View from the Wall

Warm-hearted; Cool-headed


Thoughts and Reflections on International Mission Experiences

I often recall meeting with a missionary from China. Touching his heart, this missionary said, "The heart for missions work needs to be fervent." Then patting his head, he proceeded to say, "However, the head needs to remain calm, never the reverse: hot-headed and cold-hearted."

I feel that being "warm-hearted and cool-headed" is a fitting description for the progressive growth to maturity of Mainland Chinese missionaries and their teams. This article is not a description of the overall structure and system of Chinese missions; rather, it is intended to describe, from my observations and experiences, several often overlooked areas in China's early involvement in international missions. This self-reflection and sharing with fellow workers hopefully will result in intercessory prayer from members of Christ's Body and in their enlightenment.

Visa and Status

I believe that most churches and organizations in China involved in international missions would agree that missionary visa application is a very difficult problem. First of all, a Chinese passport is a very "inconvenient" one to use. Most countries have very complicated conditions for a visa application when using a Chinese passport. If a visa is easily obtained, a longer stay is hard to attain. If a visa permits a longer stay, then it is harder to apply for. Secondly, though some "open" mission field countries have religious worker visas, mission organizations in China cannot, or have to be careful whether to, apply for such visas.1

Chinese missionaries will more likely apply for student visas and business visas. Some Western and overseas Chinese mission agencies as well as overseas Chinese Christian businessmen have used businesses and work in the field countries as platforms to help Mainland China missionaries. Recently, I have met some China house church leaders who visited mission field countries and quietly found ways to apply for longer duration visas. This excites me, but I am also worried that some Chinese churches and mission agencies, when faced with the difficulties of visa application, will resort to short cuts. They may entrust their applications to visa agents of questionable background. For these agents, with money, any visa is possible. Even when some agents are able to get visas for longer stays (six months to one year), they do not inform the applicants of the specific conditions required by the immigration department for their stay. As a result, during their stay, the missionaries holding valid visas unknowingly violate the immigration requirements. They may also find out during visa renewals that their agents forged documents in their original visa applications. The missionaries are then faced with the subsequent problem of having bad records with the immigration authorities that have nothing to do with religious persecution. This leaves the missionaries with testimonies they should not have in their field countries or intermediate stations.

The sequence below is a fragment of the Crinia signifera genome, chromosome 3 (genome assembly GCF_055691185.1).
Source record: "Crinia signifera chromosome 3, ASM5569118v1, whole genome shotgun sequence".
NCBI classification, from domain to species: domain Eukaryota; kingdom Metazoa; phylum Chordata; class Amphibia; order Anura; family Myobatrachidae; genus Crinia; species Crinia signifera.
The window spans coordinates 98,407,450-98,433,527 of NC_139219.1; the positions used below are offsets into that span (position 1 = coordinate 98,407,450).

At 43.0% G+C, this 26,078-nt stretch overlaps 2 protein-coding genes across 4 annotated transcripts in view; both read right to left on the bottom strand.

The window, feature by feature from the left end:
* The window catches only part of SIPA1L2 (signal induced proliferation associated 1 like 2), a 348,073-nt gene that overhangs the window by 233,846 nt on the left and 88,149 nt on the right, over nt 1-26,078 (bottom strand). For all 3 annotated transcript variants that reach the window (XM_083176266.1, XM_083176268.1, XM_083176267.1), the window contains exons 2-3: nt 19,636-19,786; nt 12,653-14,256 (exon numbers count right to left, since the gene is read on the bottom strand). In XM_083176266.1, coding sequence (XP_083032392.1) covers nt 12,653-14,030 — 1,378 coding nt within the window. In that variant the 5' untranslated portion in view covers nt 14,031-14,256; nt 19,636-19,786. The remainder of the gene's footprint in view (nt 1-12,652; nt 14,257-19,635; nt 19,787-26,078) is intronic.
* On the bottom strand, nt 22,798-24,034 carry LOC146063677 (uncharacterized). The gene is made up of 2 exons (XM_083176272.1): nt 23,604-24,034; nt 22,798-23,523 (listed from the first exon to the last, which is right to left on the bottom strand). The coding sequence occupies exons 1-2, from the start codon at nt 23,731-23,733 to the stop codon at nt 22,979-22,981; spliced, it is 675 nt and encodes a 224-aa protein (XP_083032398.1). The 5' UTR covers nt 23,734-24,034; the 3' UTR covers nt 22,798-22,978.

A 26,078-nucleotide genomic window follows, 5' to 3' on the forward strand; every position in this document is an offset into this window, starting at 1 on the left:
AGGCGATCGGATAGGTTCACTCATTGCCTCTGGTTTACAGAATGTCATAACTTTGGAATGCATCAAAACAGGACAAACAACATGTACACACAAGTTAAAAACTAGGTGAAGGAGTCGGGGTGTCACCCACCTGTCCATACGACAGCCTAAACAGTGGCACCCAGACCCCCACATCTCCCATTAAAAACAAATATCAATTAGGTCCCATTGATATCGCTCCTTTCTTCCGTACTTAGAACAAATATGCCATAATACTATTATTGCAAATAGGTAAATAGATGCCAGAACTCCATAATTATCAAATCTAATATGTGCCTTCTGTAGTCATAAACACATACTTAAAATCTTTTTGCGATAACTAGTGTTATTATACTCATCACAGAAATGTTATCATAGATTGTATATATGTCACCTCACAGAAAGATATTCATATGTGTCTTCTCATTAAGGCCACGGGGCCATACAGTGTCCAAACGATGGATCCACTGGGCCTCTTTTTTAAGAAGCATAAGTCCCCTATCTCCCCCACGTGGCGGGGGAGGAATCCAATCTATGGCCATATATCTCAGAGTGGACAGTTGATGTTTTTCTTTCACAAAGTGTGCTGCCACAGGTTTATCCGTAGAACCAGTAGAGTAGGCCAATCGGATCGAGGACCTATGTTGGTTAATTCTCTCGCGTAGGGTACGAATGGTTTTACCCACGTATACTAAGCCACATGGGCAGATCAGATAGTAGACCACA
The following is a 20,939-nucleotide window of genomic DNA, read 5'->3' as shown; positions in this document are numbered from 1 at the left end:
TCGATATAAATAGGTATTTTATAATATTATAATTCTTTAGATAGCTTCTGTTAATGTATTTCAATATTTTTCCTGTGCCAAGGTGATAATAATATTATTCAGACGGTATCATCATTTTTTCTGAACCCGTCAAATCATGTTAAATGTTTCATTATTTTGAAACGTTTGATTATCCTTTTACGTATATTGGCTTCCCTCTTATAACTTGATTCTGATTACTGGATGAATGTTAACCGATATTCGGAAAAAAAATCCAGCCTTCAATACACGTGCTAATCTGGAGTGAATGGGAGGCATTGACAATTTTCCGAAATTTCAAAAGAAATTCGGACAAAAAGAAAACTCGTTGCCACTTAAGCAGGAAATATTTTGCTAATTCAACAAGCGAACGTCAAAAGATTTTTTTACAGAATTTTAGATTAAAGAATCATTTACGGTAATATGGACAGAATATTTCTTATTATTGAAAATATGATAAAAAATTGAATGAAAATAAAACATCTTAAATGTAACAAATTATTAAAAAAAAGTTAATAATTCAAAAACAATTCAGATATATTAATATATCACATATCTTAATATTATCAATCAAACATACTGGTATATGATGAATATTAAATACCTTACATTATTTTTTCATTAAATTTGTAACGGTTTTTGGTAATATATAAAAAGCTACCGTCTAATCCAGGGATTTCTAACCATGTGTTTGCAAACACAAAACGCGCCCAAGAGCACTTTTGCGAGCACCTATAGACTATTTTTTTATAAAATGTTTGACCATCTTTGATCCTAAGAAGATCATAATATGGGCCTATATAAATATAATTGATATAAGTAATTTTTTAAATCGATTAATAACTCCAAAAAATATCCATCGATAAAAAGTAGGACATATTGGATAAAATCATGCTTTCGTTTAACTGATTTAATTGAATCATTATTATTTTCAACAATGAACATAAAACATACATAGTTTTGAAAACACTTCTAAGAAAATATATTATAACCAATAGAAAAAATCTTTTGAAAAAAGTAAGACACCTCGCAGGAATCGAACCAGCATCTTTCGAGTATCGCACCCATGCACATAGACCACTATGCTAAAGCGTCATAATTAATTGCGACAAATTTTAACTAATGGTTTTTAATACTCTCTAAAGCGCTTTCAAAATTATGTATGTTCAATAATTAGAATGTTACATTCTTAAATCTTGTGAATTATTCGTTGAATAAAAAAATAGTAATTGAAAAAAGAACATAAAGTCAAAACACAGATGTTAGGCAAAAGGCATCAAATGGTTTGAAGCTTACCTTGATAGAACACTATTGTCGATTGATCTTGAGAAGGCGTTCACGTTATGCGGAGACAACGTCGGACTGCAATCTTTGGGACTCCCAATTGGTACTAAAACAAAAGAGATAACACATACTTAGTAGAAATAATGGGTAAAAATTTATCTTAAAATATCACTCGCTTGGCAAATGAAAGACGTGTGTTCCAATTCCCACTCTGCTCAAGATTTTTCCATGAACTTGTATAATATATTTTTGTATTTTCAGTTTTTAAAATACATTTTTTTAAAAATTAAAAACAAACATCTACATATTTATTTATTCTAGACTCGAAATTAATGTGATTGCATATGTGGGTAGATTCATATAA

Mainland Chinese mission organizations have already, or have gradually, been establishing various models for long-term visa application for certain countries. Given that most Chinese mission organizations are still operating "underground" or "partially underground," it is not easy for them to exchange knowledge and information with one another. However, I still encourage mission organizations and Chinese churches faced with troublesome visa applications to refrain from taking risks when faced with pressure to send workers out quickly.2

Language Learning

Increasingly, Chinese churches and mission organizations have been focusing on field country language learning. However, the length of time and level of language education are still debatable. For example, a worker with only several months of language education was sent out to the field without being given a period of time clearly marked for further language learning.